Today is the scheduled Go Live date for the first implementation of the OCLC Web Scale Management services, and we are so close that we can almost touch it. We spent the day doing massive testing of the various pieces of WMS: Circulation, Acquisitions, Cataloging, and our WMS-driven Worldcat Local, with the OCLC team working with us to tackle anything that popped up. As you might expect, being the first to implement this radically new a system brings things to light that neither we nor OCLC entirely knew about or understood…the infrastructure for this is only now really being tested with live data from a working library. I know that a lot of eyes are on this to see how it works (or doesn’t work), so here’s a quick rundown of where we are today.
Circulation could, as far as the system is concerned, go live now…it’s a functional system at this point, with all of our policies in place and working for all of our patron types. However, we now have a backlog of circ data to catch up on (the delta between the last massive data load and now), and we’re proceeding with it, and with further data-verification testing at the same time.
Acquisitions/Cataloging is so, so close. We successfully received and cataloged books today from scratch for the very first time, and walked them all the way through the process of preparing them to circulate. As a part of this process we discovered that we are going to have to re-evaluate our workflows even more…even we, who have been preparing for this for 6 weeks now, didn’t really grok the degree to which this alters our traditional workflow. So over the next few days, we’re going to be taking a closer look at those, and see how we take advantage of the massively streamlined workflows that are possible with WMS. Acquisitions is still very much a module in progress…it’s much ahead of schedule as far as the initial install schedule goes, and I’m impressed with how far it’s gotten in almost a ridiculously short timeframe.
The last piece of the puzzle is Worldcat Local, which is about 95% of the way there for our needs. The one major display issue cropped up last week as we started to see our serials holdings in Local, and that display issue is already scheduled as an out-of-cycle fix. We’ve seen the fixed display, and it works really well.
I can’t really explain how hard many people have worked to get us to this point. Andrea Schurr, our Web Technologies and ILS Librarian has worked multiple 80 hour weeks to get all our data out of our current system and into WMS. The entire staff at Lupton Library have laid other needs aside to help out with every little piece of this project, completing things in weeks that were timelined for months of work yet. And the team at OCLC has just kicked ass responding to questions, pushing for updates, and generally being amazing in helping us understand how this beautiful beast is constructed so that we can get the most out of it.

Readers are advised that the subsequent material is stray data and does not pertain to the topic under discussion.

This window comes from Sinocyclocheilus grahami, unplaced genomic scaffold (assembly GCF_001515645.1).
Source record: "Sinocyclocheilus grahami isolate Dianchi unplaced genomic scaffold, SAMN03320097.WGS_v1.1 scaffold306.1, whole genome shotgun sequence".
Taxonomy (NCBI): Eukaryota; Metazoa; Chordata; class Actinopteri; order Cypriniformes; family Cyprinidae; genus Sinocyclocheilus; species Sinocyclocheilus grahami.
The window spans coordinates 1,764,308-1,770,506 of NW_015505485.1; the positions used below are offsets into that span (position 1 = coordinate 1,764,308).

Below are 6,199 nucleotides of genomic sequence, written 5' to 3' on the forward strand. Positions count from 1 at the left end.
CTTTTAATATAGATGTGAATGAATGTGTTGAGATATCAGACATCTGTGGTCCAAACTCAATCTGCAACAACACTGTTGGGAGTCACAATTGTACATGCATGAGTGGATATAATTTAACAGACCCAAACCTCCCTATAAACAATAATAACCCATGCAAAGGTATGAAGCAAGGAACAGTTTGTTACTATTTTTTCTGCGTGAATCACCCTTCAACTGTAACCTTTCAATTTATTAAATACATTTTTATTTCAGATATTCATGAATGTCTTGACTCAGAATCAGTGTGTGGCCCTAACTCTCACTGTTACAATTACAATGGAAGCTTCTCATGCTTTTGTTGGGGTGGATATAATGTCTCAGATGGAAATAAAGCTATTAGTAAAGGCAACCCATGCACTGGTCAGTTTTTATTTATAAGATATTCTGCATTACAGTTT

So with all that said, it comes down to: did we make our implementation date? Are we “live” with WMS? At this point, for my purposes, we are. We have about 98% of our data in the system, and the few straggling records are ones that require some serious cleanup…which we’re doing, and those will be done in the next couple of weeks. We are are working towards catching up our circulation activity of the last 2-3 weeks, which will take a few days. As well, we are going to take a few more days to examine our acquisitions and cataloging practices in order to make sure that we’re using the system and our staff as efficiently as possible, and then begin the process of catching those data bits up…if you aren’t processing as you go, it’s amazing how quickly things fall out of sync. And our patrons are already using Worldcat Local, driven by WMS data, for discovery and resource location.
Are we as live as I’d hoped? Honestly, no, we’re not. But as my Dean keeps reminding me: it’s not about us, it’s about the patrons. We have to get just a bit more testing, more data verification, and more workflow examination on our end in order to make sure that what we’re delivering to our patrons is the best possible experience we can for resource discovery at UTC.
Here’s my takeaway from this whole process up to this point: we now have the first working system of this kind in any library in the world. We moved from our previous ILS to this completely new model and set of data structures in just 6 weeks, or roughly 1/6th the time of the average ILS migration. We are working very hard, still, to make this as good an experience as we can for our students, faculty, and staff. Who can complain if we take a couple of extra days to triple check a few things?